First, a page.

1. Katy44

    Katy44 Registered User

    Sep 14, 2004
    134
    My grandma has gone on a wander again, and was missing for about 4 hours. She packed some clothes into a carrier bag and said she was going home. She then wandered into town (my Grandad had said he would go with her, but as she had woken him up to tell him this he made the mistake of nipping to the toilet first and when he came out she'd gone).
    Anyway, in recent posts people have advised me to take her keys off her and give her old ones tht don't fit anything in particular. When I suggested that, I found out that their front door doesn't actually have a lock on the inside - it's got a key lock on the outside but locks as soon as it is shut and just has a handle on the inside. As they don't own it (it's a flat inside sheltered housing) they won't be able to put a lock on it - fire regulations etc.
    I am frustrated about this, and also that, now this has happened, we will go through the entire rigmarole again of her GP and the CPN, and the end result will be that they won't do anything unless she asks for help.
    Another thing that really upset me is that my Dad told me this morning, and he said that my Mum hadn't wanted to tell me because she hadn't wanted to upset me and because she hadn't wanted to make a big deal out of it. That upsets me even more, as I'm obviously causing her more stress by my reactions.
    I suppose we should just be glad that she was OK, and I am (my Dad found her and she was very angry that people were looking for her and the police had come out).
    Can someone please tell me something good that's happened to them today? :) Thanks for listening to my rant, and if anyone has any practical advice about what to do to physically keep her in I'd be very interested. I had thought the keys idea was such a good one!
     
  2. Jude

    Jude Registered User

    Dear Katy,

    Get another lock fitted which will bypass the others and don't wait to get the OK to do it.

    Funny stories - well.... Ollie has appointed himself as 'guide cat' when my parents go for a short walk, which is usually for about 15 minutes twice a day. This morning, he came back alone and was very vocal about it. I shot out to locate them with Ollie in the lead and found them talking to a group of residents with dogs. There were no problems with the oldies, nor the dogs and Ollie, since he isn't phased by canines and is really friendly with the Jack Russell that our neighbours own. He must have felt that they had exceeded their 15 minutes walk time.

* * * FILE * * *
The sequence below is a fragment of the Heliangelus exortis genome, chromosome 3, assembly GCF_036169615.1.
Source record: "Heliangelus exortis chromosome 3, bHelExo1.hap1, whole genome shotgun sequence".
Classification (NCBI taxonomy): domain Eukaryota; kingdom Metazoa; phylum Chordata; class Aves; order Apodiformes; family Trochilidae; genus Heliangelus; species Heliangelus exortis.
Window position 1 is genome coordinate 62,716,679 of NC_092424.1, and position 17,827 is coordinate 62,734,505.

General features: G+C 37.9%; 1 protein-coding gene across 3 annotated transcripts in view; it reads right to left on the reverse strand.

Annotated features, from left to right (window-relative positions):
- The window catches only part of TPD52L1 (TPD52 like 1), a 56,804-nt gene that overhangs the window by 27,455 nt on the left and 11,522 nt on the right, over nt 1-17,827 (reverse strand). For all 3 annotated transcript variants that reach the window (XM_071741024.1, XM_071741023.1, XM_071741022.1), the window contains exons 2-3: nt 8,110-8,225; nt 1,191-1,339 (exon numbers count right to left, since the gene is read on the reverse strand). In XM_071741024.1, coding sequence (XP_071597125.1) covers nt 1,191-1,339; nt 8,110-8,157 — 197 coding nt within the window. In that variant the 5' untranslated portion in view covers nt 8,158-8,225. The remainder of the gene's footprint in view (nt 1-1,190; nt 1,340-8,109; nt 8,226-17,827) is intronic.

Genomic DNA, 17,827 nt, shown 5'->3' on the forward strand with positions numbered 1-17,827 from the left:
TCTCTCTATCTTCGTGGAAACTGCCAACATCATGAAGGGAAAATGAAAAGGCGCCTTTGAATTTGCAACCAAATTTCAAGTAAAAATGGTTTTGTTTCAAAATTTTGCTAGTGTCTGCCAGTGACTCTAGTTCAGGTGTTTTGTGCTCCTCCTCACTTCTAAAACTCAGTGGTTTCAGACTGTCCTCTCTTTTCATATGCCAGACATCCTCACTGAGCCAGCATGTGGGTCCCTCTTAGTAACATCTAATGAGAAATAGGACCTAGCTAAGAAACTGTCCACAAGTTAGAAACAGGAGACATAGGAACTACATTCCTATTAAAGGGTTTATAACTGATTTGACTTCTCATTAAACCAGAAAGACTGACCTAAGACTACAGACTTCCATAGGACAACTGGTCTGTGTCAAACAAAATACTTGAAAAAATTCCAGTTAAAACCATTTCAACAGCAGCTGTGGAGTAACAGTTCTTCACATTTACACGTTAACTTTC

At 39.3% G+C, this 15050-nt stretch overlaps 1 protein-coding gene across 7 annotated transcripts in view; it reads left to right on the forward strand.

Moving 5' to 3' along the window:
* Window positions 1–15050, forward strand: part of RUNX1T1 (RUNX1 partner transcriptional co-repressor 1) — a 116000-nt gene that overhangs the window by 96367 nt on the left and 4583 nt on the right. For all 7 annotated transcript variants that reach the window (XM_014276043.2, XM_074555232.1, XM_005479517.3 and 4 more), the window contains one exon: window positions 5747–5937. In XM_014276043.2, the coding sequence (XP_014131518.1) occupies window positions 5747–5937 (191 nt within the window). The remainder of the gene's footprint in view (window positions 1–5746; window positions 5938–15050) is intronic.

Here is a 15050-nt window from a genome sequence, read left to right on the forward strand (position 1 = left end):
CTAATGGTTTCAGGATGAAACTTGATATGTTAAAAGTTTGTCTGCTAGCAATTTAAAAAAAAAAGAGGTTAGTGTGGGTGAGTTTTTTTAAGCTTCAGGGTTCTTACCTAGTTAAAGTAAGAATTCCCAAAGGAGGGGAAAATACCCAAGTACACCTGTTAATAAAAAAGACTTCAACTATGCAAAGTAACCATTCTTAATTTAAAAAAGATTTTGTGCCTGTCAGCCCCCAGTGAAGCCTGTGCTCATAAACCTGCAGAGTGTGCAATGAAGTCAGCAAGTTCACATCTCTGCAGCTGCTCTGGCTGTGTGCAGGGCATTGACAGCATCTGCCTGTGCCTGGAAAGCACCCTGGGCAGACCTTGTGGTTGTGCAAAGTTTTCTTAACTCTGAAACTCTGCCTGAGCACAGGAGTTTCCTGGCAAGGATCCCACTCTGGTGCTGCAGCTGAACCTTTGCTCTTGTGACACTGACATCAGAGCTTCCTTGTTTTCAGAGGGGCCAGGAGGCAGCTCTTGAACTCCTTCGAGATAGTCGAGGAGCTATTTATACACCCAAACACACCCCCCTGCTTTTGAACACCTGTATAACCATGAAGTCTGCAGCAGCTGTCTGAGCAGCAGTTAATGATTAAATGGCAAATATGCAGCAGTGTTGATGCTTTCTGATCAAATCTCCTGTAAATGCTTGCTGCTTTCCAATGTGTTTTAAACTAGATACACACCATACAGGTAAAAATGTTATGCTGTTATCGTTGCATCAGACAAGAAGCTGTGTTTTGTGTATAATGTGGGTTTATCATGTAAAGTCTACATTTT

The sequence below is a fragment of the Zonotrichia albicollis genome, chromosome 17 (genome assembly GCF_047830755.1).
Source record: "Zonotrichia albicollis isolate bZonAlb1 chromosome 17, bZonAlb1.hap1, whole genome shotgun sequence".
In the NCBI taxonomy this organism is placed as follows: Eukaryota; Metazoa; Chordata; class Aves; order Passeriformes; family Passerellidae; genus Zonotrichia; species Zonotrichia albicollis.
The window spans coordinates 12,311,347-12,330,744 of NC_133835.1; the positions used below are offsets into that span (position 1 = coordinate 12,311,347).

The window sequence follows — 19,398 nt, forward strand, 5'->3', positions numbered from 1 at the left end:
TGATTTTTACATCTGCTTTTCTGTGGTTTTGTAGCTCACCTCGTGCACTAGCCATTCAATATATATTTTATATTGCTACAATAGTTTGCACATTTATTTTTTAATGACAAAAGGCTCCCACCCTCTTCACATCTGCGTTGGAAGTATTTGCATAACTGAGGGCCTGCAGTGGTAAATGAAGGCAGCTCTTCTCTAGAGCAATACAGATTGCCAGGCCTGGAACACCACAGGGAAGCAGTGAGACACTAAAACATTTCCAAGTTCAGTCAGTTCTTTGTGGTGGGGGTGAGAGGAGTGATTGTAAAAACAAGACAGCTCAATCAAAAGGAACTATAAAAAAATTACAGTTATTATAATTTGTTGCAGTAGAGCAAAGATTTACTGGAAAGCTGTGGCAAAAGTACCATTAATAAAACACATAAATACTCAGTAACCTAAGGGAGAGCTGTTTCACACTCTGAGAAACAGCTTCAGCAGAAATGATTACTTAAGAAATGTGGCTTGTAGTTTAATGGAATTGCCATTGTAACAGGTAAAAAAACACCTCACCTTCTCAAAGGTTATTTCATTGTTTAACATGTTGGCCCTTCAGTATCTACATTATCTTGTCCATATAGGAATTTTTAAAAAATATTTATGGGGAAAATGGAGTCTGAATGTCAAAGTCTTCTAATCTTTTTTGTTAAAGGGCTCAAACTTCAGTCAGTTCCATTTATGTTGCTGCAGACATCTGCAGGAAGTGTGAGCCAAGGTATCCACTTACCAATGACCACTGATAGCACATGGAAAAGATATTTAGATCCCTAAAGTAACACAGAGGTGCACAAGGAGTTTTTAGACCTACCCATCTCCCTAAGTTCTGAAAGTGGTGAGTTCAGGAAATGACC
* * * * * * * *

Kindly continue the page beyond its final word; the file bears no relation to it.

Jude
     
  3. storm

    storm Registered User

    Aug 10, 2004
    269
    notts
    Dear Katy,I think you should get a new lock fitted pronto im sure you could do it without removing the one thats there,or could you get in touch with whoever is in charge of the shelterd housing and inform them of the real problems you are having and they may be able to help.The only good thing about today that i can tell you is that i woke up but i will settle for that at least no disasters so far.storm
     
  4. Katy44

    Katy44 Registered User

    Sep 14, 2004
    134
    Ollie was maybe telling you that everything was fine, but if there had been a problem, he'd have been able to manage!
    Thanks to you both for cheering me up - I'll see what can be done about the lock situation. It would hopefully not be a problem for us to fit one.
     
  5. Sheila

    Sheila Registered User

    Oct 23, 2003
    2,259
    West Sussex